Mr Brooks Newmark (Braintree) (Con): If my hon. Friend is talking about Hitler’s use of gas on soldiers he should not forget that Hitler used poison gas on innocent civilians—6 million Jews to be precise.

Dr Lewis: I am delighted to have the extra minute, especially as that was the next point I was going to make, given that a large proportion of members of my family were among those victims who were gassed. Hitler used poison gas against those innocent victims because he did not give a fig for the gas protocol; he cared about whether or not people could hit back. Those victims could not hit back whereas the allies could, and that is why he did not use gas against them.

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I do not want to divert too far into that, but it is important to understand the realities of what makes countries use poison gas and what deters them from using it. In my mind, the questions we must consider resolve themselves into two, rather than the four elegantly put forward by the Chairman of the Foreign Affairs Committee. My two questions are: first, is it proven beyond reasonable doubt that Assad did it; and secondly, even if Assad or his regime did it, is a military strike sensible?

On the first question, the UN inspectors will not tell us anything about whether or not Assad did it, as I understand it. All they will do is tell us whether or not a sarin gas attack took place, so we cannot look to them to point the finger as to who did it. The Joint Intelligence Committee has been cited and we can all read the summary. That summary is not conclusive and in fact states that the JIC is baffled to find a motive for Assad having done this, as well it might be. If Assad did it—and perhaps he did—it was the height of irrationality for him to do the one thing that might get the west intervening against him.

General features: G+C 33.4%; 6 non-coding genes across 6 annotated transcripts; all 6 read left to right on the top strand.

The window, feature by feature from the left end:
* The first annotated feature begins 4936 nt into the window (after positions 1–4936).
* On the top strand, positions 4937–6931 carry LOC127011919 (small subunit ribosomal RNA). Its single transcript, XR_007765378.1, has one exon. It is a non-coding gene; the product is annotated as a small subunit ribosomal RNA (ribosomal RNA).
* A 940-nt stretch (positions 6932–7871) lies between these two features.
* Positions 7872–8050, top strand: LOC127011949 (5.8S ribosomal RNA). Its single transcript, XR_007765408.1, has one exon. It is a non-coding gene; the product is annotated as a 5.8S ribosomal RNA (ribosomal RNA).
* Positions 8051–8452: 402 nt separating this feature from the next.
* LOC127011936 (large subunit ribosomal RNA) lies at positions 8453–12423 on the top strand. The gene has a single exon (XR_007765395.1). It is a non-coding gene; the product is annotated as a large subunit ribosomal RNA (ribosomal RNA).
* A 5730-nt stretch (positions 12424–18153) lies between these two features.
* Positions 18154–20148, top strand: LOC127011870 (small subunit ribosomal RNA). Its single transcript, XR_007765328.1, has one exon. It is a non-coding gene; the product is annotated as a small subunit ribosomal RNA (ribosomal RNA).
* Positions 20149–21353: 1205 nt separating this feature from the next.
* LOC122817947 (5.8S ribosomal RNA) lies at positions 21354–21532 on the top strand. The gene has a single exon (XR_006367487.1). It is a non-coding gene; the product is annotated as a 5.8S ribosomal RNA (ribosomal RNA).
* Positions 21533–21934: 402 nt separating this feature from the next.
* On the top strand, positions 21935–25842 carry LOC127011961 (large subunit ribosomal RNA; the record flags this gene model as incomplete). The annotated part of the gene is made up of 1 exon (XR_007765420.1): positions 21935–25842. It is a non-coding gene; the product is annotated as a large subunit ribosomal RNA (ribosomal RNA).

Mr Bernard Jenkin (Harwich and North Essex) (Con): There is a clear motive for Assad to have done this. He has used chemical weapons on five previous occasions, testing the west to see if it was going to respond. He has lost control of Aleppo airport, Homs is still under rebel control and rebels are fighting in the suburbs of Damascus. Assad is getting desperate and that is why he used chemical weapons. There is no question of any circumstantial evidence that points to anyone else.

Dr Lewis: I greatly respect my hon. Friend’s opinions on this and all other related matters, but nevertheless his point would make more sense if Assad were willing to acknowledge that he had been testing the water, rather than vehemently denying that he did it.

Dr Matthew Offord (Hendon) (Con): Will my hon. Friend give way?

Dr Lewis: I will not give way as I am still answering the previous question. I think it just as likely that if the regime were responsible in some way, it might have been done by some part of the regime unauthorised by another part.

That leads me to the question of contradictory evidence, because from the leaked reports on the one hand we are getting stories that the attack was ordered by Assad’s brother in retaliation for a failed assassination attempt on the leadership, and on the other hand hearing that there is intercept evidence that somebody who was unauthorised was responsible and that there was a telephone conversation in which somebody said, “Why on earth did you do this?” and a panicked reaction to the unauthorised release of poison gas. The point is that it is very far from certain that the evidence stacks up. The Intelligence and Security Committee is cleared to see classified material well up to the level of the material that the JIC and the Prime Minister have seen. I see no reason why those of us who have been cleared for such access should not have it.